Diesel & Munns Inc.
Martin Helmbold of Quali Projects
CARPENTRY AND JOINERY WORKS
Betty's Bay, South Africa
Text description provided by architect.
Within the topography of Betty’s Bay, between mountain and ocean, sits the Dune House. The natural ecology of this locale is sensitive, both to disturbances that have occurred over the past few decades through indiscriminate building practices and through the windswept local climate.
This was the datum upon which this house grew, and the resultant decision was made right from the beginning to create a building with two defining moments.
Firstly, a distinctive roofscape was conceived to provide protection from the prevailing wind conditions, which during the summer months arrive strongly from the seaward aspect (SE) while in winter, these come from over the mountain (NW).
The curved apex of the roofscape was designed to allow the wind to pass overhead and shelter the outdoor living space off the mountain-facing elevation for the warmer months while the house itself forms a bastion during the colder parts of the year.
Simultaneously, the roofscape becomes an extension of the undulating dunescape, which encompasses the site and surrounds. Secondly, the entire structure was raised off the terrain on timber posts.
This elevates the spaces off the sensitive dune environment, which allows the landscape to rejuvenate after construction and enables small indigenous fauna, such as mice and moles, a conserved thoroughfare that would have been impeded had this been a solid wall-to-ground condition.
The dunes also tend to naturally migrate over time, and raising the structure off the ground allows the landscape to evolve without disrupting the overall spaces within.
For the post’s foundations, an innovative methodology was implemented whereby all of the excavated soil was reused. No soil was removed from the site. Instead, it was employed to stabilize the fill around the posts, alongside its use within the footings’ concrete mix.
The footings themselves employ an unusual foundation, with the use of barrels as permanent shuttering, thereby minimizing concrete spillage and contamination on the surrounding environment.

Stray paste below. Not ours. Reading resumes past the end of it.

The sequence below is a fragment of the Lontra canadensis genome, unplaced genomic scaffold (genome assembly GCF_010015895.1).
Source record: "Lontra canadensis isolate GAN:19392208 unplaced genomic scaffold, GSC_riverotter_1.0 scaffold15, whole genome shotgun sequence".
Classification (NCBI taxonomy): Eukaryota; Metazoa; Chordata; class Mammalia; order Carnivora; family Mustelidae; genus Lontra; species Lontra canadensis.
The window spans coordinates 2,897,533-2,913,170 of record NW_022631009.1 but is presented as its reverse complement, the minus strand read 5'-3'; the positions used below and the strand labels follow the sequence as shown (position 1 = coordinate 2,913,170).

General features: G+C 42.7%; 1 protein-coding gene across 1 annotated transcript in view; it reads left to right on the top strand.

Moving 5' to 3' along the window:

Embodied by these defining moments, the volumes for inhabitation and the guest pod grew from the dunes. The living spaces within are open and extend out to the views beyond, offering a space of refuge from the oftentimes volatile weather conditions beyond, becoming a sanctuary during these moments.
At the same time, the extensive glazed sliding doors lead onto open decks, which unlock the dwelling to the enveloping panorama of ocean, sky, and mountain when the weather allows.
This ethos of being in tune with the environment embraces and accepts the elements. These inhabitable zones are bisected by an elevated walkway hovering above the ground plane.
A typology synonymous with the boardwalks of the local coastline, forming a continuation of the axis from the mountain to the ocean.
Timber was chosen as the primary structural and finishing element for its sustainable properties, which was a continued reflection of the sensitive approach we took from the conceptual stage influenced by the conditions found on-site.
Juxtaposed against this, occasional gabion elements provide a tactile grounding to the land and form a means of anchoring defining moments, namely the central walkway axis and the seaward-facing deck.
The larch timber was left unfinished to allow it to grey and tonally recede into the landscape. This language is continued into the interiors, with the timber finishes providing a backdrop for the inhabitants to populate the spaces.
The house is of the locale. A house which sits comfortably within its windswept, natural environment, allowing its users to be custodians of the landscape in which they inhabit.